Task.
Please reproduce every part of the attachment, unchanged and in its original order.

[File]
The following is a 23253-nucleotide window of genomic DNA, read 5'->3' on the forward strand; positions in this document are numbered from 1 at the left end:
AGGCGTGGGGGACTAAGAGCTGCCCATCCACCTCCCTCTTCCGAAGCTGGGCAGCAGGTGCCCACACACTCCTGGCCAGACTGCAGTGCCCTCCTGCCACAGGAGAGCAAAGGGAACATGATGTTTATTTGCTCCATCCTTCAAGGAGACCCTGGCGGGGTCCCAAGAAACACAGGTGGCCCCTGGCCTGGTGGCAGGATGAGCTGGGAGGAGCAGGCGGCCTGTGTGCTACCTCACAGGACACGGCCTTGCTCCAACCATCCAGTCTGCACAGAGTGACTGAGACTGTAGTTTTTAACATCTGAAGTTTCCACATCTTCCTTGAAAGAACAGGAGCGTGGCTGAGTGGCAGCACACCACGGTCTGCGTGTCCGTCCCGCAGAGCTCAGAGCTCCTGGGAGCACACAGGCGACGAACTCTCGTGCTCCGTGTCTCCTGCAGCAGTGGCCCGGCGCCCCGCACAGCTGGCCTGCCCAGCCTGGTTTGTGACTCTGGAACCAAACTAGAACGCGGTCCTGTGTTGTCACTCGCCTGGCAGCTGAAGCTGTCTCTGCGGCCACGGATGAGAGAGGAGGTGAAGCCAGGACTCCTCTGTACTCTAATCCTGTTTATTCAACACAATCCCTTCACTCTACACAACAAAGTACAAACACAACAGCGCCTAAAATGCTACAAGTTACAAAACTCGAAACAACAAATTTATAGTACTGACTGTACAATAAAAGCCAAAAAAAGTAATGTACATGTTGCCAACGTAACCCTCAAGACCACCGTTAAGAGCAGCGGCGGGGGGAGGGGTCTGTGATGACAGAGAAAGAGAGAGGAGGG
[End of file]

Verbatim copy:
The following is a 23253-nucleotide window of genomic DNA, read 5'->3' on the forward strand; positions in this document are numbered from 1 at the left end:
AGGCGTGGGGGACTAAGAGCTGCCCATCCACCTCCCTCTTCCGAAGCTGGGCAGCAGGTGCCCACACACTCCTGGCCAGACTGCAGTGCCCTCCTGCCACAGGAGAGCAAAGGGAACATGATGTTTATTTGCTCCATCCTTCAAGGAGACCCTGGCGGGGTCCCAAGAAACACAGGTGGCCCCTGGCCTGGTGGCAGGATGAGCTGGGAGGAGCAGGCGGCCTGTGTGCTACCTCACAGGACACGGCCTTGCTCCAACCATCCAGTCTGCACAGAGTGACTGAGACTGTAGTTTTTAACATCTGAAGTTTCCACATCTTCCTTGAAAGAACAGGAGCGTGGCTGAGTGGCAGCACACCACGGTCTGCGTGTCCGTCCCGCAGAGCTCAGAGCTCCTGGGAGCACACAGGCGACGAACTCTCGTGCTCCGTGTCTCCTGCAGCAGTGGCCCGGCGCCCCGCACAGCTGGCCTGCCCAGCCTGGTTTGTGACTCTGGAACCAAACTAGAACGCGGTCCTGTGTTGTCACTCGCCTGGCAGCTGAAGCTGTCTCTGCGGCCACGGATGAGAGAGGAGGTGAAGCCAGGACTCCTCTGTACTCTAATCCTGTTTATTCAACACAATCCCTTCACTCTACACAACAAAGTACAAACACAACAGCGCCTAAAATGCTACAAGTTACAAAACTCGAAACAACAAATTTATAGTACTGACTGTACAATAAAAGCCAAAAAAAGTAATGTACATGTTGCCAACGTAACCCTCAAGACCACCGTTAAGAGCAGCGGCGGGGGGAGGGGTCTGTGATGACAGAGAAAGAGAGAGGAGGG